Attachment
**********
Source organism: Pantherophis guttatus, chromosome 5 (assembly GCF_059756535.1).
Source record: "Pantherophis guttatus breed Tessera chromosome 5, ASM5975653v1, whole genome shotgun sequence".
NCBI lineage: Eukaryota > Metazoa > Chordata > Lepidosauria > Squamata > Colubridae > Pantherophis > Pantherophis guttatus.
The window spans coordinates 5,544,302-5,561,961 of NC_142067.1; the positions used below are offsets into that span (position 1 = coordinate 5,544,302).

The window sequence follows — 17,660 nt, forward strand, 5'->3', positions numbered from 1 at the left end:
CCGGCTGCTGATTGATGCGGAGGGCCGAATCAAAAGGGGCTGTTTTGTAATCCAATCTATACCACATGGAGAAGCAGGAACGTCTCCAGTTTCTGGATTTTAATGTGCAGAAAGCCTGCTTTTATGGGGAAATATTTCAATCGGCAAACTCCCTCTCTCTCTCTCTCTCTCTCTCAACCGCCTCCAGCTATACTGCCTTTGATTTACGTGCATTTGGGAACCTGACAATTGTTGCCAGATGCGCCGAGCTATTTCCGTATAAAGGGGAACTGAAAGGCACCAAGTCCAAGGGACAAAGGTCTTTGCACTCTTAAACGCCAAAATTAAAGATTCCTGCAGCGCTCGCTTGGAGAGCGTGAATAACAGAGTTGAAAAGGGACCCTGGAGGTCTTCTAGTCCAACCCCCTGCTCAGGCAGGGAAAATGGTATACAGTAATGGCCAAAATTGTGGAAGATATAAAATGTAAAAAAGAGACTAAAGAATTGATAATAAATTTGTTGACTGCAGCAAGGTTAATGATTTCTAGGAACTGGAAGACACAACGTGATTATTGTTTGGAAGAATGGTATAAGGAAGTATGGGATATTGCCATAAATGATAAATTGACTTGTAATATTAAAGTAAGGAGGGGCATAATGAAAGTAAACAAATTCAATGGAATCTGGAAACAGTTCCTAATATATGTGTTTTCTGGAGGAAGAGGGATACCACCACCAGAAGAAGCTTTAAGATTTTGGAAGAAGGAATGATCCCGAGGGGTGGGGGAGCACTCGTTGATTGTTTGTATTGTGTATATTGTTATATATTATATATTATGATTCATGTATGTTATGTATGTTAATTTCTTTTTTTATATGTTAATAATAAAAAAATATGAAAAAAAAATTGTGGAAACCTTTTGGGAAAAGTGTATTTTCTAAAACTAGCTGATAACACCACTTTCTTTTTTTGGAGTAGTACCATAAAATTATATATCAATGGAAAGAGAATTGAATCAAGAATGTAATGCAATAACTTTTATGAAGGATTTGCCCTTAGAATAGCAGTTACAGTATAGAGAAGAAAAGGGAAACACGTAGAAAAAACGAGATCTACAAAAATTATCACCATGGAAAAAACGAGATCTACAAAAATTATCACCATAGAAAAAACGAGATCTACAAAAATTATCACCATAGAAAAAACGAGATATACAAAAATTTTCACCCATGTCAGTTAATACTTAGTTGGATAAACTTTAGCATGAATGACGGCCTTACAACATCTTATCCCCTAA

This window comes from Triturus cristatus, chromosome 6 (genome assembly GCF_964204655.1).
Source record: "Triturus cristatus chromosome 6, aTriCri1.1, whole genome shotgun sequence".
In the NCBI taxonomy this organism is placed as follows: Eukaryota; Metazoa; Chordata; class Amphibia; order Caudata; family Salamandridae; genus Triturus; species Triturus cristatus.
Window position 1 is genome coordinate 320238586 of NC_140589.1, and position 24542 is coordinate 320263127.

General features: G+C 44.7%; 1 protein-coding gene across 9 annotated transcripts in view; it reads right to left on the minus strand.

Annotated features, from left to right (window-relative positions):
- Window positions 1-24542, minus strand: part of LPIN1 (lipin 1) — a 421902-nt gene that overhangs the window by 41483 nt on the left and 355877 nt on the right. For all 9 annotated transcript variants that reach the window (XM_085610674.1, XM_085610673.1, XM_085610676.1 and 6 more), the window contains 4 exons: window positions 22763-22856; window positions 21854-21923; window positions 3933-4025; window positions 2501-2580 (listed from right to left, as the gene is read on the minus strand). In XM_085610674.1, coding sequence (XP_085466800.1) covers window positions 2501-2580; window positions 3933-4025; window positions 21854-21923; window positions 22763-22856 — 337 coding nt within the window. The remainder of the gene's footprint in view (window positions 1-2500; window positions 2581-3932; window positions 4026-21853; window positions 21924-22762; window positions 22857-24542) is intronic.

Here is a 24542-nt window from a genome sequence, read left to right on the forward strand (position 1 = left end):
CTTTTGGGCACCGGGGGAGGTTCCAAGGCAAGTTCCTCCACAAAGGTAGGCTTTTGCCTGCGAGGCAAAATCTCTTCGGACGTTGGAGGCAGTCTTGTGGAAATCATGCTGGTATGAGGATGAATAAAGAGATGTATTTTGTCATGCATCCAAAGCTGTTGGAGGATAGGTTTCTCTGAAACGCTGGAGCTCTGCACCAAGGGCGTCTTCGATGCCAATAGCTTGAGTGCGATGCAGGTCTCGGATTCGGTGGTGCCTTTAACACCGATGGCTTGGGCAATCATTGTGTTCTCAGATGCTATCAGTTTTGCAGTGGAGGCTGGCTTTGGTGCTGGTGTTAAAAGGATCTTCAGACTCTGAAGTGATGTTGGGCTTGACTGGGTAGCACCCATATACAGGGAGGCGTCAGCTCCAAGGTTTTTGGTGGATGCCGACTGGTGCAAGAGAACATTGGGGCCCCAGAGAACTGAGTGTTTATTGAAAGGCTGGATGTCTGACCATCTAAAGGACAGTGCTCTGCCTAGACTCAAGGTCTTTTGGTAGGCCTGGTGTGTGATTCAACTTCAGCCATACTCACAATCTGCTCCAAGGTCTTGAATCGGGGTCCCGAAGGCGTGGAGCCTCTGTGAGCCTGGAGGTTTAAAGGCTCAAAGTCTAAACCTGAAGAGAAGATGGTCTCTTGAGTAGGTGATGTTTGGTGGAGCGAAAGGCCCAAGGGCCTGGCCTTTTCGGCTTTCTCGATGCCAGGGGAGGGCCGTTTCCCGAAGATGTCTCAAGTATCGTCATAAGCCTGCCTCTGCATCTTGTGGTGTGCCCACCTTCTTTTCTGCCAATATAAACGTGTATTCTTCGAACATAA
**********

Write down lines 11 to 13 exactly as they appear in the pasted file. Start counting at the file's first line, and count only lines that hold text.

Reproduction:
General features: G+C 44.7%; 1 protein-coding gene across 9 annotated transcripts in view; it reads right to left on the minus strand.

Annotated features, from left to right (window-relative positions):
- Window positions 1-24542, minus strand: part of LPIN1 (lipin 1) — a 421902-nt gene that overhangs the window by 41483 nt on the left and 355877 nt on the right. For all 9 annotated transcript variants that reach the window (XM_085610674.1, XM_085610673.1, XM_085610676.1 and 6 more), the window contains 4 exons: window positions 22763-22856; window positions 21854-21923; window positions 3933-4025; window positions 2501-2580 (listed from right to left, as the gene is read on the minus strand). In XM_085610674.1, coding sequence (XP_085466800.1) covers window positions 2501-2580; window positions 3933-4025; window positions 21854-21923; window positions 22763-22856 — 337 coding nt within the window. The remainder of the gene's footprint in view (window positions 1-2500; window positions 2581-3932; window positions 4026-21853; window positions 21924-22762; window positions 22857-24542) is intronic.